Article Comment 

Our View: Some legal battles over government transparency should be publicly funded

 

 

 

From its inception, our nation was founded on a few basic, if revolutionary, principles including - as Lincoln put it - "government of the people, by the people and for the people." 

 

Essential to our form of government is the commitment that the business of the people should be conducted publicly and that citizens have a right to know what our elected leaders are doing on their behalf. 

 

To ensure that, open meetings and public records laws are written into our state constitutions. 

 

Even so, the temptation to conduct public business privately still emerges. Mississippi's open meeting laws are less stringent than many and we've seen cases where public officials have tried to circumvent those laws, thereby denying citizens their rights to know what their officials are doing. 

 

As an example, in 2014 The Dispatch filed a complaint with the Mississippi Ethics Commission against the city of Columbus for circumventing the law and making decisions in non-quorum meetings. The Ethics Committee ruled against the city, but the city - using more than $18,000 in tax dollars - fought the decision all the way to the Supreme Court, which in 2017 ruled that the city had, indeed, violated the Mississippi Public Records Act.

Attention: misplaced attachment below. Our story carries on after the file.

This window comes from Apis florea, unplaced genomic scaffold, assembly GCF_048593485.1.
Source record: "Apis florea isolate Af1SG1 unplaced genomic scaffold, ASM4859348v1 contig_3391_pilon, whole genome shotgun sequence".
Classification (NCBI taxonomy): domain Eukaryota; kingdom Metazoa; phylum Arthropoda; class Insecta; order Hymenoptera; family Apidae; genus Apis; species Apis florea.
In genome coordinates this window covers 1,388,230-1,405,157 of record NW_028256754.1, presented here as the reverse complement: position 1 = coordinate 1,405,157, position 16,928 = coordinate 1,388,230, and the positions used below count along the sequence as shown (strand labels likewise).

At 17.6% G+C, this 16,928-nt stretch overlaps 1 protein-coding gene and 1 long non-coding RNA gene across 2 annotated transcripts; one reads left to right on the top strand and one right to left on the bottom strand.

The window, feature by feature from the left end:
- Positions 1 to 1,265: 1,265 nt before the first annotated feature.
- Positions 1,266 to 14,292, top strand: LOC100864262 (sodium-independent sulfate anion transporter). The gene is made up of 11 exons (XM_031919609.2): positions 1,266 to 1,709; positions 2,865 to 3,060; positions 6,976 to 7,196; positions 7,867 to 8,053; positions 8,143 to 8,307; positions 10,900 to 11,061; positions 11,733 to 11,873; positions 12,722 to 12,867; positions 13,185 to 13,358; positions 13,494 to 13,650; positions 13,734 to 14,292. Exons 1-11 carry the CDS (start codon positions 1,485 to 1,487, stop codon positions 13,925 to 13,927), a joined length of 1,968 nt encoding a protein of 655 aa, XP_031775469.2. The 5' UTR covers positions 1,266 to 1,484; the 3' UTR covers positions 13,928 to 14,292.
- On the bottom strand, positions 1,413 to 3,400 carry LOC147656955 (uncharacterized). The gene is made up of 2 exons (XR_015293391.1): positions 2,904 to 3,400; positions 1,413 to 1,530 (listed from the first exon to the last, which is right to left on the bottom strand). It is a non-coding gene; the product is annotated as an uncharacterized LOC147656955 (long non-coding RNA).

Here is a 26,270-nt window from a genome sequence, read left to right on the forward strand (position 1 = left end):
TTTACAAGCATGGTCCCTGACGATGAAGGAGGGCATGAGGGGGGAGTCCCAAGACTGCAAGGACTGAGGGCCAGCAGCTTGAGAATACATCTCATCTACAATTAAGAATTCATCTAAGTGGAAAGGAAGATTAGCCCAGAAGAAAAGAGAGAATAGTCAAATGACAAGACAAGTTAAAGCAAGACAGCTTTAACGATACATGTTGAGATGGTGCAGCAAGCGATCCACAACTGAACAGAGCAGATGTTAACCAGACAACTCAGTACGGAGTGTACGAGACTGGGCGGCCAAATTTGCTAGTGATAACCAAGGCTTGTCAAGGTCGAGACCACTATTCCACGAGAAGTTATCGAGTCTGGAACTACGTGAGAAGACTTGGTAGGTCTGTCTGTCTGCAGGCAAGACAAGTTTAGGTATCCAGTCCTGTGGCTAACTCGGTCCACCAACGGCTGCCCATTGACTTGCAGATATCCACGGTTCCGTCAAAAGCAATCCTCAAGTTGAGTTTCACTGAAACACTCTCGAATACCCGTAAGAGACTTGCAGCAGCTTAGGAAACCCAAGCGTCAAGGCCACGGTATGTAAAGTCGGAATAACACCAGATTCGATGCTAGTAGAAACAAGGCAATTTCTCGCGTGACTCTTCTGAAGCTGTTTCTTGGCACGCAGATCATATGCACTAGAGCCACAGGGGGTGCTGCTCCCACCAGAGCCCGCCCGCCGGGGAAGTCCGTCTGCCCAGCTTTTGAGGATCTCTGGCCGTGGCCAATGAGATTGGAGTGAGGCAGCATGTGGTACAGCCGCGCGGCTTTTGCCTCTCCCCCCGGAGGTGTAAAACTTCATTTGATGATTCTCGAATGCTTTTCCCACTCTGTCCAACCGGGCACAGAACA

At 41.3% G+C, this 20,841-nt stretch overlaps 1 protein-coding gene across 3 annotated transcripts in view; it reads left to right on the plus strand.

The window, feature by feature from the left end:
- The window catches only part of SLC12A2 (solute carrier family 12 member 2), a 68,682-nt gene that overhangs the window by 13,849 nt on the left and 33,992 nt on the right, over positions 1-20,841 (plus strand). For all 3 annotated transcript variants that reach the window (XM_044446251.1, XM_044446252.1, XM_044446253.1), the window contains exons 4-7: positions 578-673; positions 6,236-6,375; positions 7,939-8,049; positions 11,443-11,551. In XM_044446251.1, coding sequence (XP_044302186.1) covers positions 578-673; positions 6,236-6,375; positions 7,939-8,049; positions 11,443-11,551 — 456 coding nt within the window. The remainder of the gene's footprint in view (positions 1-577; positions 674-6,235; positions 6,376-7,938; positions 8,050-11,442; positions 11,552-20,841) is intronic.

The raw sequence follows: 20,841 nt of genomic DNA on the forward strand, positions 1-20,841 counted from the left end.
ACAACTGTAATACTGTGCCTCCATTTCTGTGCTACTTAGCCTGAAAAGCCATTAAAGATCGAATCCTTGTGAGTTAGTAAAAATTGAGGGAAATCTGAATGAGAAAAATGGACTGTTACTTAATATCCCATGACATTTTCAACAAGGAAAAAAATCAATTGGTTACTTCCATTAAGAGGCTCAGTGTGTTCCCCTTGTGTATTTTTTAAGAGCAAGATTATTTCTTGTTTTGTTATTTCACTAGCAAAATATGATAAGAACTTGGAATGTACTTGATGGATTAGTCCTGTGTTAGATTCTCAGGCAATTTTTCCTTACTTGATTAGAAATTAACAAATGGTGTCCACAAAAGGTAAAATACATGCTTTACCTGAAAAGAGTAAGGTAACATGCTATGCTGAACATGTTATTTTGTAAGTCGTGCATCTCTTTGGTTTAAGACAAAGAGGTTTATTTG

Although that case involved a newspaper filing an ethics complaints, individuals can also file complaints. 

 

And that's where a private citizen's right to public records can be compromised due to cost. 

 

Not every citizen can afford to pay thousands of dollars in legal fees that might be required to hold their elected officials accountable through the current process. 

 

It's a major flaw in our laws and one that should be corrected. 

 

That is why we were disappointed to learn House Bill 1487 died in committee. The bill, presented by Joel Bomgar (R, Madison), would have appropriated funds to allow the Mississippi Ethics Commission to hire an attorney to represent citizens in cases where an Ethics Commission's ruling has been appealed to the court system. 

 

We were enthusiastic in our support of this bill based on the belief that the public's "right to know" should not be limited by their ability to pay for that knowledge. 

 

Apparently, the powers that be do not agree, which is unfortunate. By its inaction, the Legislature has embraced government "of (some) of the people, by (some) of the people and for (some) of the people. 

 

That's beyond disappointing. 

 

We'll hold out hope a similar bill is introduced again next year.

 

 

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